• Bermejo. Neglected Crops: 1492 from a Different Perspective. Plant Production and Protection Series No.26.FAO, Rome, Italy 1994;303-332.
  • Czimber, G. Therapeutic effect and production of garden cress (Lepidium sativum L.). Gyogyszereszet (Hungary) 1988;32:79-81.
  • Diwakar, B. T., Dutta, P. K., Lokesh, B. R., and Naidu, K. A. Bio-availability and metabolism of n-3 fatty acid rich garden cress (Lepidium sativum) seed oil in albino rats. Prostaglandins Leukot.Essent.Fatty Acids 2008;78(2):123-130. View abstract.
  • Eddouks, M. and Maghrani, M. Effect of Lepidium sativum L. on renal glucose reabsorption and urinary TGF-beta 1 levels in diabetic rats. Phytother.Res 2008;22(1):1-5. View abstract.
  • Eddouks, M., Maghrani, M., Zeggwagh, N. A., and Michel, J. B. Study of the hypoglycaemic activity of Lepidium sativum L. aqueous extract in normal and diabetic rats. J Ethnopharmacol. 2-28-2005;97(2):391-395. View abstract.
  • Gokavi, S. S., Malleshi, N. G., and Guo, M. Chemical composition of garden cress (Lepidium sativum) seeds and its fractions and use of bran as a functional ingredient. Plant Foods Hum Nutr 2004;59(3):105-111. View abstract.
  • Juma, A. H. The effects of Lepidium sativum seeds on fracture-induced healing in rabbits. MedGenMed. 2007;9(2):23. View abstract.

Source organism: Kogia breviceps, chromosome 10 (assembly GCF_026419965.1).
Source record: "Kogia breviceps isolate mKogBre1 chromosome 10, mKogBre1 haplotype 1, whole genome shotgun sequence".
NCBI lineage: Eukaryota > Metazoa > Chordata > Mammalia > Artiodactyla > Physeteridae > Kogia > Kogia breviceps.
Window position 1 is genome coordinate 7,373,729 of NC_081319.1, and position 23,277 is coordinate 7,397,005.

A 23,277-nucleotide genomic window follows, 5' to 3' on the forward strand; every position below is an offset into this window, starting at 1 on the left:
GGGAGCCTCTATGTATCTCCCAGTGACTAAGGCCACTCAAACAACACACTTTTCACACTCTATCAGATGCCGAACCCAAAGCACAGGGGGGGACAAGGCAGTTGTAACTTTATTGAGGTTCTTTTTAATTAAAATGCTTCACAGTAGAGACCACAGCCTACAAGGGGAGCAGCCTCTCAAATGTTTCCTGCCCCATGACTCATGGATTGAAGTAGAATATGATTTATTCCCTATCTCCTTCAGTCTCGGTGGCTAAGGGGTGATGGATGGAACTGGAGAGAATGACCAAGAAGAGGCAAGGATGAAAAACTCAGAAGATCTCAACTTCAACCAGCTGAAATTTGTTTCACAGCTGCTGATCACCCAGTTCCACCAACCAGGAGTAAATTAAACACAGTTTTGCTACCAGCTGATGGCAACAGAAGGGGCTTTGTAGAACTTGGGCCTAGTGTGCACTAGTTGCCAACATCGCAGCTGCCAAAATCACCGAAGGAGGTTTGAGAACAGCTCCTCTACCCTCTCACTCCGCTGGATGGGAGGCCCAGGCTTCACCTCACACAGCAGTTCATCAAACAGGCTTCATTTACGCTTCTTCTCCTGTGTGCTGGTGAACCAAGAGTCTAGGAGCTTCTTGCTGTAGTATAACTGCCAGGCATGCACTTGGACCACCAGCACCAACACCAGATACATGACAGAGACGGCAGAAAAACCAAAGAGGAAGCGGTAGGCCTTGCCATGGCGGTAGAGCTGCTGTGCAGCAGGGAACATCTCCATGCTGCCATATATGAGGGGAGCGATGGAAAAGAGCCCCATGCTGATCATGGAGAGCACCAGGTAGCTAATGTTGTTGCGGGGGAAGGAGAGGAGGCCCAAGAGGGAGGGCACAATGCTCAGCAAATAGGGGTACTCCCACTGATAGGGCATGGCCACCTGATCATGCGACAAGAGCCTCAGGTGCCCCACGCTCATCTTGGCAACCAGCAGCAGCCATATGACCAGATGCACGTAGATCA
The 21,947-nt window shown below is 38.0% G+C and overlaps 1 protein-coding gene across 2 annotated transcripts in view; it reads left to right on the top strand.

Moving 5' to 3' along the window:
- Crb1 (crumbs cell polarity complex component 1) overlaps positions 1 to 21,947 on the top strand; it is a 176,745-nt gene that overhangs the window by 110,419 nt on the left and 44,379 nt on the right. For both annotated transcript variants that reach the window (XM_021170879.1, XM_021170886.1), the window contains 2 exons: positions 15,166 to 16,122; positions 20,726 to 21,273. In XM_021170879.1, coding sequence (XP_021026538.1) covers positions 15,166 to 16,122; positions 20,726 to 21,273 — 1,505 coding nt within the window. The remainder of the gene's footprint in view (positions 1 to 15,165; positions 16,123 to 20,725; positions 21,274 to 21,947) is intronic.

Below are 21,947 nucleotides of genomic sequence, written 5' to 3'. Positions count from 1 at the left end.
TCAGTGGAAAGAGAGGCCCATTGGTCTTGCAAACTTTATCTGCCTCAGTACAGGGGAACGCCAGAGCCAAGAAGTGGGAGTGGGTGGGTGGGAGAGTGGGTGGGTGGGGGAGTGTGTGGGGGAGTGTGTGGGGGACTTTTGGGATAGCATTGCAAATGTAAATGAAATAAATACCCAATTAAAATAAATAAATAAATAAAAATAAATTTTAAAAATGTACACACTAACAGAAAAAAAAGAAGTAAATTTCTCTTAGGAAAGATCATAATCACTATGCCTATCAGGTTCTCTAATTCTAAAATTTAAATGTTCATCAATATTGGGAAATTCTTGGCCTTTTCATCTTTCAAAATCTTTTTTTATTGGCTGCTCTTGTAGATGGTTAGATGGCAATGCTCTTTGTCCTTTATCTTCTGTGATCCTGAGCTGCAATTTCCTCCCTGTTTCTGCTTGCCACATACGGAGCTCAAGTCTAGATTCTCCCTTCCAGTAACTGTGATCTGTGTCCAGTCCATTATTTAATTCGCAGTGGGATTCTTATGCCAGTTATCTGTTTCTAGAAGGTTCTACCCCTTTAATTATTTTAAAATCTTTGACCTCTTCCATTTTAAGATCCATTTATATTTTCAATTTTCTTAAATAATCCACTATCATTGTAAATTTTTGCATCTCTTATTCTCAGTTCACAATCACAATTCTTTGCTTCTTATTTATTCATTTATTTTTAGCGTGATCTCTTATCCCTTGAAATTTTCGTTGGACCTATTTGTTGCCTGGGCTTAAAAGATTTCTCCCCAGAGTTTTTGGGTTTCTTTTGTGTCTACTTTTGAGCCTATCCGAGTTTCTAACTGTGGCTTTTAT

• Kassie, F., Laky, B., Gminski, R., Mersch-Sundermann, V., Scharf, G., Lhoste, E., and Kansmuller, S. Effects of garden and water cress juices and their constituents, benzyl and phenethyl isothiocyanates, towards benzo(a)pyrene-induced DNA damage: a model study with the single cell gel electrophoresis/Hep G2 assay. Chem Biol Interact. 1-6-2003;142(3):285-296. View abstract.
  • Kassie, F., Rabot, S., Uhl, M., Huber, W., Qin, H. M., Helma, C., Schulte-Hermann, R., and Knasmuller, S. Chemoprotective effects of garden cress (Lepidium sativum) and its constituents towards 2-amino-3-methyl-imidazo[4,5-f]quinoline (IQ)-induced genotoxic effects and colonic preneoplastic lesions. Carcinogenesis 2002;23(7):1155-1161. View abstract.
  • Lhoste, E. F., Gloux, K., De, Waziers, I, Garrido, S., Lory, S., Philippe, C., Rabot, S., and Knasmuller, S. The activities of several detoxication enzymes are differentially induced by juices of garden cress, water cress and mustard in human HepG2 cells. Chem Biol Interact. 12-7-2004;150(3):211-219. View abstract.
  • Maghrani, M, Zeggwagh, NA, Michel, JB, and Eddouks, M. Antihypertensive effect of <it>Lepidium sativum</it> L. in spontaneously hypertensive rats. Journal of Ethnopharmacology (Ireland) 2005;100:193-197.
  • Maleki, A. and Zarasvand, M. A. Heavy metals in selected edible vegetables and estimation of their daily intake in Sanandaj, Iran. Southeast Asian J Trop.Med.Public Health 2008;39(2):335-340. View abstract.
  • Mali R. Studies on bronchodilatory effect of Lepidium sativum against allergen induced bronchospasm in guinea pigs. Phcog Mag 2008;4(15)